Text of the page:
Tip of the Week
Your right foot holds the key to better gas mileage. How aggressively you apply the gas or brakes affects how frequently you have to stop for fuel. And driving style is even more important with today's cars, as the spread between a vehicle's best and worst mileage may be 10 mpg or more. Here are some tips you can use to improve your gas mileage during the miles ahead, using your car's technology.
* When you are in the driver's seat, be aware of the vehicle's numerous computers. "Many newer cars have body, brake and transmission computers as well as engine computers," says Tom Taylor, engineer and vice president of auto parts retailer RockAuto.com. These computers adjust vehicle systems and performance. Gas will be wasted whenever you do something that misleads a computer into thinking you are not driving to maximize mileage.
* Aggressive steering, acceleration or braking tells your car that gas mileage is not your top priority. The car's computers calculate you must be having fun, avoiding a hazard or climbing a steep grade. The computer might adjust the transmission so the engine speeds up, activate the brake calipers on one or two wheels to avoid a skid or increase the flow of fuel and air in anticipation of the need for even harder acceleration.
* A hybrid car might turn on the gasoline engine once it receives input that the driver needs performance instead of gas mileage. Many modern engines deactivate cylinders to save gas. Cylinders shut down so a V-8 becomes a V-4. The computer reactivates all the cylinders when the driver's foot presses harder on the gas pedal. If the car continues to get mixed signals from the driver, it may remain in performance modes and continue to use more gas than necessary.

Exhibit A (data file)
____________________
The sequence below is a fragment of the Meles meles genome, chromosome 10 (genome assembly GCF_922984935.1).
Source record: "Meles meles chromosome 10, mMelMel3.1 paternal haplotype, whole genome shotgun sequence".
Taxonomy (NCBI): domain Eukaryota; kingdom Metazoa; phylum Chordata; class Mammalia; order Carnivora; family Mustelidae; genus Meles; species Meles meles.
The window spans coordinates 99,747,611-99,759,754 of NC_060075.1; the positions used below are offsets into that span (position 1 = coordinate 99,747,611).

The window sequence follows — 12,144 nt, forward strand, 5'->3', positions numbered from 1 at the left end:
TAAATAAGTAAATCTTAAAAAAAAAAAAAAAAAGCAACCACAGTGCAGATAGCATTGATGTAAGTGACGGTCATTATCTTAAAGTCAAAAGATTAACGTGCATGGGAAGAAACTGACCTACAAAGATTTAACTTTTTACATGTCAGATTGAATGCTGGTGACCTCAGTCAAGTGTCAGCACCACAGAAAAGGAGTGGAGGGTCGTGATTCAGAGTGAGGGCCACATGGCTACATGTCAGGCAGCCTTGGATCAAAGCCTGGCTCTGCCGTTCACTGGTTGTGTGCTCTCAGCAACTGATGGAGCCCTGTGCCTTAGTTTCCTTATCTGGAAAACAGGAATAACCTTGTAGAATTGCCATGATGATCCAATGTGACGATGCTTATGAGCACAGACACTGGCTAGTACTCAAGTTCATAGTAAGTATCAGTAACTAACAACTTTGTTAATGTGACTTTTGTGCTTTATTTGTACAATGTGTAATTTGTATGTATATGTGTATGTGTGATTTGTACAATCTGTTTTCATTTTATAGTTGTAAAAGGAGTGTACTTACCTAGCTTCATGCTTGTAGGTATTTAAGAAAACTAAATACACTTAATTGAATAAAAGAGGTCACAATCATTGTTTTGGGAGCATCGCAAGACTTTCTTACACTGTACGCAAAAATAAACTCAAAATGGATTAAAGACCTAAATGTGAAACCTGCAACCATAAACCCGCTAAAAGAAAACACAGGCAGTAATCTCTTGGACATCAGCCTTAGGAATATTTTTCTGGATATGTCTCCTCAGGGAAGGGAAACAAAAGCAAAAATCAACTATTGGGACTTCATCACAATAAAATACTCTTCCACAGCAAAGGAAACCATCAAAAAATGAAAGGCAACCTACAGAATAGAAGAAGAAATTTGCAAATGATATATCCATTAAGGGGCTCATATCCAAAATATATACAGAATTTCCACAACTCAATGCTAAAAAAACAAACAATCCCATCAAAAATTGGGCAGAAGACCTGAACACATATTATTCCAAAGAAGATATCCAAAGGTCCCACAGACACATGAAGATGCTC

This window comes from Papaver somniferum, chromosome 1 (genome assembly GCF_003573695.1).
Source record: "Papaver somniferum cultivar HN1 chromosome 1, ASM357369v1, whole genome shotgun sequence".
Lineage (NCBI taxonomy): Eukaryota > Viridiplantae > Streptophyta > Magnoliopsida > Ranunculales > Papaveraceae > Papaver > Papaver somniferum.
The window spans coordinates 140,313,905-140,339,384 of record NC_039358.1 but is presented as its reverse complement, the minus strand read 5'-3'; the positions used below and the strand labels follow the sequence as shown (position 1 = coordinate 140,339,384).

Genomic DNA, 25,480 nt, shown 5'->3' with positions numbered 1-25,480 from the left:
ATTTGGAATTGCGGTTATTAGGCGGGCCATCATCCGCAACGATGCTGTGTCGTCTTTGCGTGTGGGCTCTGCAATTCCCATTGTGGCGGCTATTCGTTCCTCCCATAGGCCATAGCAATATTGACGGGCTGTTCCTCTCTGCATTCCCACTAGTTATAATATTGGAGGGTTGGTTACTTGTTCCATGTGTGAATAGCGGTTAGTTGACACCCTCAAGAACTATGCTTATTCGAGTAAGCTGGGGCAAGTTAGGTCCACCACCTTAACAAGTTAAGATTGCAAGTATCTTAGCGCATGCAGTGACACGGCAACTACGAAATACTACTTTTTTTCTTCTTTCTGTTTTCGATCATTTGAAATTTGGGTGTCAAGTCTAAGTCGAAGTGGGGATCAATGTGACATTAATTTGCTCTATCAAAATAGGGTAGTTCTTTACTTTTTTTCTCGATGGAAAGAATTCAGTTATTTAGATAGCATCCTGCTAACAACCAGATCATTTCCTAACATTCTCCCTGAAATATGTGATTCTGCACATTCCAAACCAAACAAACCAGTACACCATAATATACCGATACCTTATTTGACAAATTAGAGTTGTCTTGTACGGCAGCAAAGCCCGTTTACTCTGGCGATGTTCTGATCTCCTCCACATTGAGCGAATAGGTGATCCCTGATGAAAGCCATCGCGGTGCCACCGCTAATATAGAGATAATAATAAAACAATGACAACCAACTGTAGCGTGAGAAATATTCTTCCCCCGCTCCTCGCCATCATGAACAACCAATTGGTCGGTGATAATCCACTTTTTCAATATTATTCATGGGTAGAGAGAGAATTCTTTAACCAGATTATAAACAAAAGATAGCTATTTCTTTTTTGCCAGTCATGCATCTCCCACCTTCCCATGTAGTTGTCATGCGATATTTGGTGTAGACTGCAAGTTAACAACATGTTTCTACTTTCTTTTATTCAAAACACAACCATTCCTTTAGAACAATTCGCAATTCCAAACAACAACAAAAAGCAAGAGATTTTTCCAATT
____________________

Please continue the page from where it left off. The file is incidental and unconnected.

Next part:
* Many drivers also mistakenly believe they can do a better job of saving gas than the computer. New cars frequently come with paddle shifters on the steering wheel so the driver can control the transmission. A driver might decide they will shift the gears manually to save gas. Modern transmissions may have eight or more gears. Meanwhile, continuously variable transmissions (CVT) have no conventional gears at all. The computers will always maintain some control of the transmission. Using the paddle shifters leads the computer to assume the driver wants to have fun or is driving in challenging conditions. While the paddle shifters are in use, the computers may completely turn off engine cylinder deactivation. This means all of the cylinders will be using gas all the time. The computers may maintain higher engine speeds and use more low gears to enhance performance.
Youíve heard all about the Camaros, Corvettes, Mustangs, Barracudas and Roadrunners, but there are some muscle cars out there that are so rare (and some so forgettable) that you have likely never heard of them. Here are some awesome muscle cars that you may have never heard of.
- 1968 Chevrolet El Camino SS - 1960s Pontiac Bobcat - 1964 Ford Fairlane Thunderbolt - 1969 Dodge Coronet Super Bee 426 Hemi - 1965 Rambler Marlin - 1965 Plymouth Belvedere II - 1974 AMC Javelin AMX
- S.M. Darby/BestRide.com
Did You Know
According to a report on CNN, Paris recently implemented a temporary driving ban because pollution is so bad in the city. The ban means that cars with license plates ending in even numbers canít drive on Mondays, and cars with plates ending in odd numbers canít drive on Tuesdays.
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Tip of the Week